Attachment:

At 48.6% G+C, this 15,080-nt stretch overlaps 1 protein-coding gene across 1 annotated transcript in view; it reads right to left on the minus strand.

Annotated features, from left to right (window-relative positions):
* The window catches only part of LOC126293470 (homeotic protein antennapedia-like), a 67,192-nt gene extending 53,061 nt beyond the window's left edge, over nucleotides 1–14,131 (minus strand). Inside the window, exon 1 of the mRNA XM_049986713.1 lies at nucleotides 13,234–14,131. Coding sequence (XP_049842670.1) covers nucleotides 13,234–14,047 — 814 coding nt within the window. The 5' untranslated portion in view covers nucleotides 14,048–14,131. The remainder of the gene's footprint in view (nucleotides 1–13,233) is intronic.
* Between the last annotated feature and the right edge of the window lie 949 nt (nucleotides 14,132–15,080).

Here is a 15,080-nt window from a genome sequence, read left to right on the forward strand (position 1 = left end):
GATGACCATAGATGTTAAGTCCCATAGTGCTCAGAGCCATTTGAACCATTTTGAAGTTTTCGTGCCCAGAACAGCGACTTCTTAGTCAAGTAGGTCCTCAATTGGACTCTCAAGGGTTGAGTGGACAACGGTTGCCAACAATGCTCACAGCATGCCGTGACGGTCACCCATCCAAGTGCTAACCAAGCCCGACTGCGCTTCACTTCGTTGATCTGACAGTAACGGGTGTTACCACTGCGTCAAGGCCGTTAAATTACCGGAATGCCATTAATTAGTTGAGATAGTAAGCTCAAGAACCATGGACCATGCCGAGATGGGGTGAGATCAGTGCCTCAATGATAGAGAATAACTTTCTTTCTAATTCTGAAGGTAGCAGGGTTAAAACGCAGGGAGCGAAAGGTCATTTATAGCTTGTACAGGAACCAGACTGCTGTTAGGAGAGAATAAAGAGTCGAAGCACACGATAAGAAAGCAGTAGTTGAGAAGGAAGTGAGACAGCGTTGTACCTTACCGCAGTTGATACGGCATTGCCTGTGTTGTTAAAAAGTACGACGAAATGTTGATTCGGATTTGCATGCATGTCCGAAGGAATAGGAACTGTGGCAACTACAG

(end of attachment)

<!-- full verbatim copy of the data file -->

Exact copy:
At 48.6% G+C, this 15,080-nt stretch overlaps 1 protein-coding gene across 1 annotated transcript in view; it reads right to left on the minus strand.

Annotated features, from left to right (window-relative positions):
* The window catches only part of LOC126293470 (homeotic protein antennapedia-like), a 67,192-nt gene extending 53,061 nt beyond the window's left edge, over nucleotides 1–14,131 (minus strand). Inside the window, exon 1 of the mRNA XM_049986713.1 lies at nucleotides 13,234–14,131. Coding sequence (XP_049842670.1) covers nucleotides 13,234–14,047 — 814 coding nt within the window. The 5' untranslated portion in view covers nucleotides 14,048–14,131. The remainder of the gene's footprint in view (nucleotides 1–13,233) is intronic.
* Between the last annotated feature and the right edge of the window lie 949 nt (nucleotides 14,132–15,080).

Here is a 15,080-nt window from a genome sequence, read left to right on the forward strand (position 1 = left end):
GATGACCATAGATGTTAAGTCCCATAGTGCTCAGAGCCATTTGAACCATTTTGAAGTTTTCGTGCCCAGAACAGCGACTTCTTAGTCAAGTAGGTCCTCAATTGGACTCTCAAGGGTTGAGTGGACAACGGTTGCCAACAATGCTCACAGCATGCCGTGACGGTCACCCATCCAAGTGCTAACCAAGCCCGACTGCGCTTCACTTCGTTGATCTGACAGTAACGGGTGTTACCACTGCGTCAAGGCCGTTAAATTACCGGAATGCCATTAATTAGTTGAGATAGTAAGCTCAAGAACCATGGACCATGCCGAGATGGGGTGAGATCAGTGCCTCAATGATAGAGAATAACTTTCTTTCTAATTCTGAAGGTAGCAGGGTTAAAACGCAGGGAGCGAAAGGTCATTTATAGCTTGTACAGGAACCAGACTGCTGTTAGGAGAGAATAAAGAGTCGAAGCACACGATAAGAAAGCAGTAGTTGAGAAGGAAGTGAGACAGCGTTGTACCTTACCGCAGTTGATACGGCATTGCCTGTGTTGTTAAAAAGTACGACGAAATGTTGATTCGGATTTGCATGCATGTCCGAAGGAATAGGAACTGTGGCAACTACAG